post #14 of 69
I always like to pop in on the topic of artificial twinning. I have artificial twins (5 months apart, one adopted one bio) and things have worked out incredibly well. Our son came to us at 7 weeks old, his sister was born 3 months later, and they have always been very close. Our son has some special needs and having his sister in class with him helps tremendously, he often uses her as a model for age appropriate behavior.
post #15 of 69
Quote:
Originally Posted by mariaz View Post
I always like to pop in on the topic of artificial twinning. I have artificial twins (5 months apart, one adopted one bio) and things have worked out incredibly well. Our son came to us at 7 weeks old, his sister was born 3 months later, and they have always been very close. Our son has some special needs and having his sister in class with him helps tremendously, he often uses her as a model for age appropriate behavior.
I think the issue is often with older kids, and its harder when the kids have already established personalities and a way of doing things, and that way may not mesh well with the other kid. If it turns out well, if they get along it can be GREAT...almost like a built in best friend. If they dont....well, its really awful. Sometimes its awful nearly every minute of the day.

When my adopted son was around 15.5 months old, i was placed with a little girl just shy of 1 yr old. She was very aggressive with my son, and as he had spent almost no time with other kids his age, he wasnt prepared at all for her....he was so upset ALL the time, about everything (about her touching "his" stuff---and in his opinion it was ALL his stuff, even her stuff!--, about having to share me with her, about her coming near him)...she would pull big chunks of hair out of his head, hit him, pinch, BITE...they couldnt really play together as they werent on the same developmental level (she seemed a step behind him and wasnt walking yet), he was too young to really get "sharing" and she wasnt interested in sharing anyway. Add in the fact this was the first time i had to juggle two small kids at once, and i also suspected some mild attachment issues with her....it was hard on all of us. I was somewhat relieved when the girl went to live with relatives and my son was OVERJOYED when she was gone. I think ALOT of the problems we had were due to their close age...had my son been older, yes he would have been annoyed but perhaps able to better understand the situation. Had she been an infant, while she certainly would demand alot of my time, she would not have been in his personal space all.the.time.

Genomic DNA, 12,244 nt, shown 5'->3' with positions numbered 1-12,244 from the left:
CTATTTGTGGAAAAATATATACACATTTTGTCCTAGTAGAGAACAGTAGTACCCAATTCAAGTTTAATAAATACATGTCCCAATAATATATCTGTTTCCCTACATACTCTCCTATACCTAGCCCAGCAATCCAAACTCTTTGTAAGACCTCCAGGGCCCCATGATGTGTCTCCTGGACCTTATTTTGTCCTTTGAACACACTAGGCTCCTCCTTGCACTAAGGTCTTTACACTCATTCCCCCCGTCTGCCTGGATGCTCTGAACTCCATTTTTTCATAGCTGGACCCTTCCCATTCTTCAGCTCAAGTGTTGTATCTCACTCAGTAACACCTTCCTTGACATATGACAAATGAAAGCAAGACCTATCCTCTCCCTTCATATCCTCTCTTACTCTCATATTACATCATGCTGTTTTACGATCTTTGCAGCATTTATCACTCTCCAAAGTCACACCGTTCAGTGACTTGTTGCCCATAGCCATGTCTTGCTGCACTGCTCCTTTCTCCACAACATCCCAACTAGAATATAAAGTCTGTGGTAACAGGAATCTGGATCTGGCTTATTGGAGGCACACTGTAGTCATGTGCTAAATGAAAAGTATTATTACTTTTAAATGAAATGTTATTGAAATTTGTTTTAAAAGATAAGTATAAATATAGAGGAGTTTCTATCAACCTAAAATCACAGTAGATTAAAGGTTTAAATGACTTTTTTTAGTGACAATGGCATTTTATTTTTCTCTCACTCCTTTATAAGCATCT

That being said, i also think personality is huge....a month after foster daughter left, i was placed with a foster (now soon to be adopted) son. He was 16.5 months old, and just two weeks younger than my son. When he came, he held back alot...was willing to just give in to my son, if my son wanted a toy, he'd give it over...he wasnt really physically aggressive at all (beyond the occasional normal toddler stuff), they could play together and got on really well. (Of course now that he's been here almost a year, he isnt such a giver, but my son knows him well enough to be able to deal with it and no longer thinks of me as only "HIS" mama!)...it was sooooo much better. They were closer in age, in fact foster son is ahead in some areas (like language development, athletic ability), and they really compliment each other well in terms of strenghts/weaknesses.